McGarvie, A.M. & M.T. Templeton (1974). Additions to the birds of King Island. Emu. 74:91-96.

McGill, A.R. (1970). Australian Warblers. Bird Observers Club, Melbourne.

Newman, O.M.G., ed. (1975). Tasmanian Bird Report 4, 1974. Bird Observers Association of Tasmania, Hobart.

Newman, O.M.G., ed. (1976). Tasmanian Bird Report 5, 1975. Bird Observers Association of Tasmania, Hobart.

North, A.J. (1901-1904). Nests and Eggs of Birds Found Breeding in Australia and Tasmania Special Catalogue 1. Volume 1. Sydney: Australian Museum.

Pickett, M. (1996). A note on the diet of the Scrubtit Acanthornis magnus. Tasmanian Naturalist. 118:41.

Schodde, R. & I.J. Mason (1999). The Directory of Australian Birds: Passerines. Melbourne, Victoria: CSIRO.

Sharland, M.S.R. (1925). Tasmania's indigenous birds. Emu. 25:94-103.

Sharland, M.S.R. (1954). The Tasmanian Scrub-Tit. Emu. 54:81-88.

Sibley, C.G. & B.L. Monroe (1990). Distribution and Taxonomy of the Birds of the World. New Haven, Connecticut: Yale University Press.

Strahan, R., ed. (1995). The Mammals of Australia, Second Edition. Sydney: Reed Books.

Thomas, D.G. (1974). The Scrubtit Acanthornis magnus - status and ecology. Tasmanian Naturalist. 38:1-8.

Thomas, D.G., ed. (1977). Tasmanian Bird Report 6, 1976. Bird Observers Association of Tasmania, Hobart.

Thomas, D.G. (1979). Tasmanian Bird Atlas. In: Fauna of Tasmania Handbook 2. Hobart: Fauna of Tasmania Committee, University of Tasmania.

Threatened Species Network-World Wide Fund for Nature (TSN-WWF) (2004). Are We Losing Our Native Birds on King Island? How Can We Make Sure We Don't? Recovery of Threatened Forest Birds of King Island. King Island Natural Resource Management Group, Currie, King Island.

Wilson, I., ed. (1986). Tasmanian Bird Report 15, 1986. Bird Observers Association of Tasmania, Hobart.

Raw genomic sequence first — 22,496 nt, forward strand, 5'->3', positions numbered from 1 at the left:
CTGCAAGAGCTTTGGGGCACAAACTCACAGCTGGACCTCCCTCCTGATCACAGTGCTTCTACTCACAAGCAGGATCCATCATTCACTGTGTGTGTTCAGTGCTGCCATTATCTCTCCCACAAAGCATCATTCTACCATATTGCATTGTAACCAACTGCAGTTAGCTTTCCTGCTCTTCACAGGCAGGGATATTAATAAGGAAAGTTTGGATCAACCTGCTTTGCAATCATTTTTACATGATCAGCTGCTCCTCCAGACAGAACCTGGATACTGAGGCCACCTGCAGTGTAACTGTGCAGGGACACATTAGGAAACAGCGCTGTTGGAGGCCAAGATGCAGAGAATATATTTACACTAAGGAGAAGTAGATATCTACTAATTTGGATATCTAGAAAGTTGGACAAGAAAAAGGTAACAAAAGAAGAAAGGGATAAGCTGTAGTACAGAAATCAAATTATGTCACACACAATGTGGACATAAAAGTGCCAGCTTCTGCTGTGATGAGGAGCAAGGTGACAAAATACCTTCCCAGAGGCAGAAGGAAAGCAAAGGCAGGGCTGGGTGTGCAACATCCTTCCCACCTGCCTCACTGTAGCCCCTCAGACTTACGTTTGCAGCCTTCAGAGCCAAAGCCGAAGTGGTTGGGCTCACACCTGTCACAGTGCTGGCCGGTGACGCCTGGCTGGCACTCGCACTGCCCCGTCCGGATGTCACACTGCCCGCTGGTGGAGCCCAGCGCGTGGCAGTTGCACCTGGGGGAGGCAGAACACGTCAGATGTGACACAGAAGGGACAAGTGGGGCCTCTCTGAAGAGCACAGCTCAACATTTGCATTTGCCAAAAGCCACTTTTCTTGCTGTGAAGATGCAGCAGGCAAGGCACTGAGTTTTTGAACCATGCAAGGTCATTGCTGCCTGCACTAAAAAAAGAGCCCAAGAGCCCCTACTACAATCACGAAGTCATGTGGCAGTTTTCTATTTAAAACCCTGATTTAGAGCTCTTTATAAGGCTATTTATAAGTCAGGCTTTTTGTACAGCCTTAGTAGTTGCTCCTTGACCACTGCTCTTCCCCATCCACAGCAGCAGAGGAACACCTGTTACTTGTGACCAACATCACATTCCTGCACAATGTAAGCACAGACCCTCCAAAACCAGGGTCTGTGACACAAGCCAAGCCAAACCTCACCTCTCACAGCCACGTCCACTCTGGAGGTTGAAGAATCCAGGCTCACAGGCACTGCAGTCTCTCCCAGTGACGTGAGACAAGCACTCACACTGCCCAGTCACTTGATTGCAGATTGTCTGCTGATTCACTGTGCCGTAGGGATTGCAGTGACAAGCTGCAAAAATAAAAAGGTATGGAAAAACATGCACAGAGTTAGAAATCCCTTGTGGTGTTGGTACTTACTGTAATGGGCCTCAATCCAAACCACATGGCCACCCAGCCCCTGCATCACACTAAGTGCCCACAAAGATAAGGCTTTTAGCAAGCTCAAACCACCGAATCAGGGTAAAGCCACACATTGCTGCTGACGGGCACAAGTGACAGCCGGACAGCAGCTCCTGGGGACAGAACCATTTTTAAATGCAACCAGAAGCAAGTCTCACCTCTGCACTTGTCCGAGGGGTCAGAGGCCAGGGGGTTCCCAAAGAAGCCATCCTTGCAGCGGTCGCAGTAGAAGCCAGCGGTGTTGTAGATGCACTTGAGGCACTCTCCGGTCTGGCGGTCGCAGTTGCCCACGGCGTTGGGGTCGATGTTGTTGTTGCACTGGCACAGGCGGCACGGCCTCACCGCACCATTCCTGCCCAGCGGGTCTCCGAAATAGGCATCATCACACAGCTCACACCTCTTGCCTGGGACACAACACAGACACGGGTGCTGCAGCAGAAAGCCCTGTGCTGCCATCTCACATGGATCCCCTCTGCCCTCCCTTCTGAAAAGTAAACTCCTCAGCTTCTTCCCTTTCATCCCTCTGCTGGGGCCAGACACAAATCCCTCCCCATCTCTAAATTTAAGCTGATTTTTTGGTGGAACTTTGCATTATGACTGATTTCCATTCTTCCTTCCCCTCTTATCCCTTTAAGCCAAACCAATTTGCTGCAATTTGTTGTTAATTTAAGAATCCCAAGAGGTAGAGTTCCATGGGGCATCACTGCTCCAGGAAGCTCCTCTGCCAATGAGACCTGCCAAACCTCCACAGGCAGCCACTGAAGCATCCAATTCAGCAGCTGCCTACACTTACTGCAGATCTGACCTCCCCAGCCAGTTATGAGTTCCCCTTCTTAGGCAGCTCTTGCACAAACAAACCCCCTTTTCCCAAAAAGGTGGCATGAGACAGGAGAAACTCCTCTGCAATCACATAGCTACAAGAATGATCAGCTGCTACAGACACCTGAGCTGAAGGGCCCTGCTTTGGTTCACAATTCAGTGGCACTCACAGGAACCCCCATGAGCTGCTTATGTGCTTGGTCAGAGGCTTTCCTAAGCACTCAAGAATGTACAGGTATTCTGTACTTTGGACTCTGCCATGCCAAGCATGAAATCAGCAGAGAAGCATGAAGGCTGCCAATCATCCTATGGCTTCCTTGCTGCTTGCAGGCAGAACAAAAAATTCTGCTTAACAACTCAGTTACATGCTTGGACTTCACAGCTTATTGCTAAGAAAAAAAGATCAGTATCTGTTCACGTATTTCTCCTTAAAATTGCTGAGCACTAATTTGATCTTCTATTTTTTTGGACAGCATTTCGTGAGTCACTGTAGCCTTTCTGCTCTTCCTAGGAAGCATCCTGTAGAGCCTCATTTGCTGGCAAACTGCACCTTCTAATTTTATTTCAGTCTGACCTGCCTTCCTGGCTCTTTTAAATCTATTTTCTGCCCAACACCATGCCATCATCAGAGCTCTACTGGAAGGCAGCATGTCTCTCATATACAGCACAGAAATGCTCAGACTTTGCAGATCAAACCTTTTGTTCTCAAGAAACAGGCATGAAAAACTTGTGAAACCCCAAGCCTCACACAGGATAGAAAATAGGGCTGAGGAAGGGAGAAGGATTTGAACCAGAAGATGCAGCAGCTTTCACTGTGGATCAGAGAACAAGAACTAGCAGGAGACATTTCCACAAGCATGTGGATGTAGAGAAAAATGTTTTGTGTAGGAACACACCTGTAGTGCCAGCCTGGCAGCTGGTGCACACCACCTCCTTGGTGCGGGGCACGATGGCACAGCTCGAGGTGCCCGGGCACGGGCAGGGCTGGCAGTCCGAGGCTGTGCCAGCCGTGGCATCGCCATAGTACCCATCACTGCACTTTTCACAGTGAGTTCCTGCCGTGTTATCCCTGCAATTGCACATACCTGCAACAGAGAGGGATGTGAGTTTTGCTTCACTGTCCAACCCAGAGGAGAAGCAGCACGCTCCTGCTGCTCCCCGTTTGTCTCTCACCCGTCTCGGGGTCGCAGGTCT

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This database is designed to provide statutory, biological and ecological information on species and ecological communities, migratory species, marine species, and species and species products subject to international trade and commercial use protected under the Environment Protection and Biodiversity Conservation Act 1999 (the EPBC Act). It has been compiled from a range of sources including listing advice, recovery plans, published literature and individual experts. While reasonable efforts have been made to ensure the accuracy of the information, no guarantee is given, nor responsibility taken, by the Commonwealth for its accuracy, currency or completeness. The Commonwealth does not accept any responsibility for any loss or damage that may be occasioned directly or indirectly through the use of, or reliance on, the information contained in this database. The information contained in this database does not necessarily represent the views of the Commonwealth. This database is not intended to be a complete source of information on the matters it deals with. Individuals and organisations should consider all the available information, including that available from other sources, in deciding whether there is a need to make a referral or apply for a permit or exemption under the EPBC Act.

Citation: Department of the Environment (2014). Acanthornis magna greeniana in Species Profile and Threats Database, Department of the Environment, Canberra. Available from: http://www.environment.gov.au/sprat. Accessed Wed, 17 Sep 2014 16:01:57 +1000.